Smotrich to oversee war economic council; says ‘we failed’ to protect south

Finance minister says he has ordered authorities to revisit priorities of budget allocations; Tax Authority offering small grants to those displaced internally

Finance Minister Bezalel Smotrich speaks at a press conference at the Finance Ministry in Jerusalem on October 15, 2023. (Arie Leib Abrams/Flash90)
Finance Minister Bezalel Smotrich speaks at a press conference at the Finance Ministry in Jerusalem on October 15, 2023. (Arie Leib Abrams/Flash90)

Finance Minister Bezalel Smotrich will head up a new council to oversee economic activity during the Israel-Gaza war, his ministry announced on Sunday along with the Prime Minister’s Office.

The statement said the committee would oversee all civilian economic matters. It is slated to hold its first meeting at noon on Monday in Jerusalem.

Based on a government decision, the committee is authorized to discuss war-related civilian issues including, but not limited to, the economic impact on private companies and the public sector, the rehabilitation of Gaza border communities and ensuring continued functionality of civilian services.

The successor to a panel originally created in June to tackle Israel’s soaring cost of living and chaired by Prime Minister Benjamin Netanyahu, the Ministerial Committee for Social and Economic Affairs will now fall under Smotrich’s purview.

Ministers Gideon Sa’ar and Chili Tropper of National Unity, Yoav Kisch of Likud and Uriel Buso and Yaakov Margi of Shas will be granted seats on the committee, and Minister Yifat Shasha-Biton of National Unity will be an observer.

The new powers granted to the committee will be in effect until the end of the war.

Prime Minister Benjamin Netanyahu leads a security cabinet meeting in Tel Aviv, October 7, 2023. (Haim Zach/GPO)

At a press conference on Sunday, Smotrich said he has instructed government authorities to change the order of priorities in terms of budget allocation.

“All the budgets that have not yet been paid and committed are being examined, including the coalition budgets. Some of the funds have already been diverted,” said Smotrich.

The finance minister said he was pained by Israel’s enormous security failures leading up to and during the Hamas attack, adding: “I take responsibility for what has happened and what will happen. We have to admit with pain and with a bowed head — we failed. The country’s leadership and the security system failed to maintain the security of our people.”

Asked by a reporter if he might resign over such failures, Smotrich said: “There will be enough time for soul-searching, and perhaps score-settling.” He said among matters that would need looking into would be the 1993 Oslo Accords and the 2005 Gaza Disengagement.

Also on Sunday, Israel’s Tax Authority opened up applications for an estimated NIS 80 million ($20 million) of monetary assistance grants for residents of Gaza border communities who were evacuated or chose to leave in the period of time since Hamas launched its mass assault on October 7.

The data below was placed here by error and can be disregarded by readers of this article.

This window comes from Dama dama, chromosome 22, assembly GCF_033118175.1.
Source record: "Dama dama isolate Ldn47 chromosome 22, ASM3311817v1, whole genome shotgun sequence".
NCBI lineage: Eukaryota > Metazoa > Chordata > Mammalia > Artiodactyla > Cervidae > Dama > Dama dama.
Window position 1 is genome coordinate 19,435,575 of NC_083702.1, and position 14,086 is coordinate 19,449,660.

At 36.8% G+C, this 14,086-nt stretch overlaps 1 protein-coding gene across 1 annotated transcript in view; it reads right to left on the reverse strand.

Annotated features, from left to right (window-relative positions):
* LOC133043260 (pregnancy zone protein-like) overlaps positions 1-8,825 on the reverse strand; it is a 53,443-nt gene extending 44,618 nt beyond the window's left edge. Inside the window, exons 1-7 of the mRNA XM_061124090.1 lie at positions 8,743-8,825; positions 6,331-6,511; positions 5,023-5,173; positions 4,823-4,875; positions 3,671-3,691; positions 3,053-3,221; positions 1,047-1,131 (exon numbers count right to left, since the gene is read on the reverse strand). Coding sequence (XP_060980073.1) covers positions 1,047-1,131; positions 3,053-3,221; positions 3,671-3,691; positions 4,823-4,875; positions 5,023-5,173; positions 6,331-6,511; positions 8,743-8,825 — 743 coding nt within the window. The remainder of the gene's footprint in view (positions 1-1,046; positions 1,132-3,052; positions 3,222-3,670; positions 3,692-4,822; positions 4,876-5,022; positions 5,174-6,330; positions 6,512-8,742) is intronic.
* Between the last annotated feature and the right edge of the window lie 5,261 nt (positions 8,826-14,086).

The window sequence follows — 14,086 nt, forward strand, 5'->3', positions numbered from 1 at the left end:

Israelis load their belongings onto a bus as they evacuate from the southern Israeli town of Sderot, Oct. 15, 2023 (AP Photo/Ariel Schalit)

Residents of communities within seven kilometers of the Gaza Strip border are eligible for grants, according to a cabinet decision.

The grants — NIS 1,000 ($250) per person and up to NIS 5,000 ($1,250) per family — are intended to assist evacuees with their initial expenses.

The grants are not considered compensation for property damage and will not count against future damage claims, a spokesperson for Smotrich explained.

“The State of Israel embraces the [Gaza border community] residents and is determined to provide them with any help they need,” Smotrich said in a statement. “No citizen will be left alone or buried under bureaucracy. All of them will be compensated up to the last shekel. This is the least the state can and should do for its citizens who have gone through the worst.”

Israeli soldiers around the destruction caused by Hamas terrorists in Kibbutz Kfar Aza, near the Israeli-Gaza border, in southern Israel, October 15, 2023. (Chaim Goldberg/Flash90)

Tens of thousands of Israelis have been displaced internally since the war began with Hamas’s brutal October 7 onslaught against southern Israel, in which 1,500-2,000 terrorists burst across the border and killed over 1,300 Israelis, most of them civilians.

The evacuation of Sderot — a city of some 30,000 on the Gaza border — is almost completed. Residents of communities less than 4 kilometers from the Gaza border have also been evacuated, and evacuations are ongoing in communities 4-7 kilometers from the Gaza border.

Along the northern border, many residents have also chosen to leave towns that have come under rocket and mortar fire from both Syria and Lebanon. The local council of Metula, near the border with Lebanon, advised its close to 2,000 residents to relocate.

The IDF said Sunday that it was “isolating the area” up to 4 kilometers from the Lebanon border, instructing non-residents not to enter, and telling any residents still living in communities up to 2 kilometers from the Lebanon border to remain close to bomb shelters until further notice.

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